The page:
Furthermore, the layout or the number of such sensors within the viewing screen is not limited to the arrangement shown in FIG. 14, and can be freely determined within the range of limitation of the wiring pattern of the transparent electrodes. Accordingly, for example, the layout density of the sensors is made comparatively higher in the central portion of the screen and comparatively lower in the marginal portion thereof so that the detection of the density of the SLM 1 can be weighted within the screen. In addition, since it is possible to make the distance between the SLM 1 and the protective glass 18 small compared to the case of each of the first to fourth embodiments which is provided with the density sensor 12, the fifth embodiment is effective in making the apparatus more compact.

Although the above description of each of the first to fifth embodiments has referred to the case in which a liquid crystal type of SLM is used as storage display means, the present invention can also be applied to an image display apparatus which uses a spatial light modulator of a type other than the liquid crystal type, for example, a spatial light modulator using BSO or other storage display means.

Although the above description of each of the first to fifth embodiments has referred to the case in which an image recorded on film is displayed, the present invention can also be applied to an apparatus which displays an image recorded on an image recording medium other than film.

As is apparent from the foregoing description, in accordance with each of the above-described embodiments, the writing of an image to the storage display means is brought to an end when the detection density of the storage display means (i.e., the density of a stored image) reaches a predetermined density after the image writing is started. Accordingly, it is possible to realize an image display apparatus which can perform optimum image writing at any time irrespective of a variation in the sensitivity of the storage display means, thereby enabling a user to view a good image.

Incidentally, it is also possible to realize an image display apparatus which can detect a more accurate density of a stored image and enable a user to view a far better image, by adopting an arrangement which detects the density of the storage display means from the difference between the component of writing light that illuminates the storage display means and the component of writing light that is transmitted through the storage display means, or by adopting an arrangement which brings image writing to an end when a density detected during main illumination of writing light reaches a predetermined density relative to a density detected during preliminary illumination.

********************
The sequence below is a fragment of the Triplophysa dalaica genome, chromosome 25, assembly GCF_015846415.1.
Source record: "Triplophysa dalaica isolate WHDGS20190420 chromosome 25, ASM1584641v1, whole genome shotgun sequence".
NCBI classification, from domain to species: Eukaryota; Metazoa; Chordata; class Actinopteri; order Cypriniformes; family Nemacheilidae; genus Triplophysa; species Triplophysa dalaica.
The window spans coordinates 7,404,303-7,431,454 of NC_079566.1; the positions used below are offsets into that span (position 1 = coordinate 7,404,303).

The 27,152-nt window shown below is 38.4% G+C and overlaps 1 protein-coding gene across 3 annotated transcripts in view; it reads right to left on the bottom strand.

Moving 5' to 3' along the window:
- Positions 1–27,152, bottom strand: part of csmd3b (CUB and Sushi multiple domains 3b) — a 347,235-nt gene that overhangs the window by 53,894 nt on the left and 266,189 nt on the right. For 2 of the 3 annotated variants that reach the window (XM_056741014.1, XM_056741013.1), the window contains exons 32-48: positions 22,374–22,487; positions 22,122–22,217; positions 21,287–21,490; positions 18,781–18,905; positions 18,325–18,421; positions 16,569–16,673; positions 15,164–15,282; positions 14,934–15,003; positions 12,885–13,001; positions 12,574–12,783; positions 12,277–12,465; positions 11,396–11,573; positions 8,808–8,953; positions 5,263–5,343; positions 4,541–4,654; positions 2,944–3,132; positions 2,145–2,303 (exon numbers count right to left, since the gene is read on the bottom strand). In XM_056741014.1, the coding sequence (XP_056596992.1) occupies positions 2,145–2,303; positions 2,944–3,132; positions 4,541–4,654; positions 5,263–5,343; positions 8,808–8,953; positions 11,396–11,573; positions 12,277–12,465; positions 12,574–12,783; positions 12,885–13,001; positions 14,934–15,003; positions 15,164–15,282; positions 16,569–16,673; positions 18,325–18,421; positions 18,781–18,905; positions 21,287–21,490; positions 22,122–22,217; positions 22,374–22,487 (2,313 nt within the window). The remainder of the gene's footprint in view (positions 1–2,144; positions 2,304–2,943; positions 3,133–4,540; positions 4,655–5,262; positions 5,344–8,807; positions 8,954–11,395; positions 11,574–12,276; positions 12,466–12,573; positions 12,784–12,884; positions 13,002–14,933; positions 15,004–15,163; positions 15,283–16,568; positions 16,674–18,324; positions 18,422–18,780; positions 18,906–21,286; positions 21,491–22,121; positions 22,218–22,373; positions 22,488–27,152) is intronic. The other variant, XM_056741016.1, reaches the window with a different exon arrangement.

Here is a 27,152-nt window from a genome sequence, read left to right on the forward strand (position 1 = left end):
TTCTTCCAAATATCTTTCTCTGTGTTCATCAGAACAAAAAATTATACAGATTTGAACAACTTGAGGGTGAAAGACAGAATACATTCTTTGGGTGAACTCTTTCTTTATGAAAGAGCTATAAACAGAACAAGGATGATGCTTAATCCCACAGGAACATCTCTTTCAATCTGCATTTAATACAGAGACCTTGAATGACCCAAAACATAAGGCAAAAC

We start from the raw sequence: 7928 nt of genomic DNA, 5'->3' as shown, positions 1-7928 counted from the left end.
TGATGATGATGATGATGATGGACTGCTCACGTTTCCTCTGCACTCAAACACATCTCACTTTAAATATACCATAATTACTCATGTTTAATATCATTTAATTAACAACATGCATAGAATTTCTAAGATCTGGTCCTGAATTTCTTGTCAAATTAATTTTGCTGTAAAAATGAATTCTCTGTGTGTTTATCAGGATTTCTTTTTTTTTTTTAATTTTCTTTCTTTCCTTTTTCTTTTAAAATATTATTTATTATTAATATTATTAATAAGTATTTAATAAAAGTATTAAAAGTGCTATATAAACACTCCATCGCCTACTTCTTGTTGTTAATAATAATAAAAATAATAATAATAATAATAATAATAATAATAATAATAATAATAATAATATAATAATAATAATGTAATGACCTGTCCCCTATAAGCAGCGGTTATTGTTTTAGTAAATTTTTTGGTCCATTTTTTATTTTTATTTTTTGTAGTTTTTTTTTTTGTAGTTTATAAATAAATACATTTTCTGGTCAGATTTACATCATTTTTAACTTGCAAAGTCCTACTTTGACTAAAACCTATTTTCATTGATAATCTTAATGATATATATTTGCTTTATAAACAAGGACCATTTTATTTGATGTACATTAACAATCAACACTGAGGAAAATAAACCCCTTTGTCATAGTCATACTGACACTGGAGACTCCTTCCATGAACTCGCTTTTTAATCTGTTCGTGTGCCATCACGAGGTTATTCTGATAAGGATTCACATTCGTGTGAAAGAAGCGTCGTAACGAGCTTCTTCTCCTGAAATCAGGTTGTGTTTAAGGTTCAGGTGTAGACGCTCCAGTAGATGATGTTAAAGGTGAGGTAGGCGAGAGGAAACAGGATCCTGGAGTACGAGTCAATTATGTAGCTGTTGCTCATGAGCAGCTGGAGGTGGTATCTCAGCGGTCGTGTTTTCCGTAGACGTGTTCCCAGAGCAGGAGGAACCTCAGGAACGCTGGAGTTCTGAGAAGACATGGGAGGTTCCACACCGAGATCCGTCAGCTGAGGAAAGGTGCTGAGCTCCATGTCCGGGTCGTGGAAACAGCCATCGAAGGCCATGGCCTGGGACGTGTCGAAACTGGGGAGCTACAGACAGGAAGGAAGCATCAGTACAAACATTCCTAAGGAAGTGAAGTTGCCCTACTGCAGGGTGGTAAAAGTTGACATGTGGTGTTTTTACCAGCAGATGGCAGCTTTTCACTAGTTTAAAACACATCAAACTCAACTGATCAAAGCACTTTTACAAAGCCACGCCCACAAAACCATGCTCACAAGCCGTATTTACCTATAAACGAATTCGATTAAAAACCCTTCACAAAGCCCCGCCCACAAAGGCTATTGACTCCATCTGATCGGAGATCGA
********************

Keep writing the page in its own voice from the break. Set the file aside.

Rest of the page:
In addition, if the apparatus is arranged to detect the density of the storage display means by using monitoring light which is made to illuminate the storage display means separately from writing light, it is possible to realize an image display apparatus which enables a user to view a good image, without any problem such as a response delay or the like of the density detecting means even if writing light is a flash emission.

In addition, in an arrangement which has a glass substrate in a display optical path which includes the storage display means, if density detecting means made of amorphous silicon is formed on a glass substrate so that the thickness of the density detecting means is small enough to realize optical transmissivity, it is possible to provide a plurality of density display means in the apparatus without the need to increase the size of the apparatus or without the risk of hindering a user from viewing an image, and it is also possible to perform weighting or the like on density detection within the screen of the storage display means.

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Referenced by
Citing PatentFiling datePublication dateApplicantTitle
US6411270 *Aug 28, 1998Jun 25, 2002Canon Kabushiki KaishaDisplay apparatus capable of selecting display picture or screen sizes for displaying static picture of images written in a spatial light modulator
Classifications
U.S. Classification353/122, 349/25
International ClassificationG09F9/30, G03B21/00
Cooperative ClassificationG03B21/00
European ClassificationG03B21/00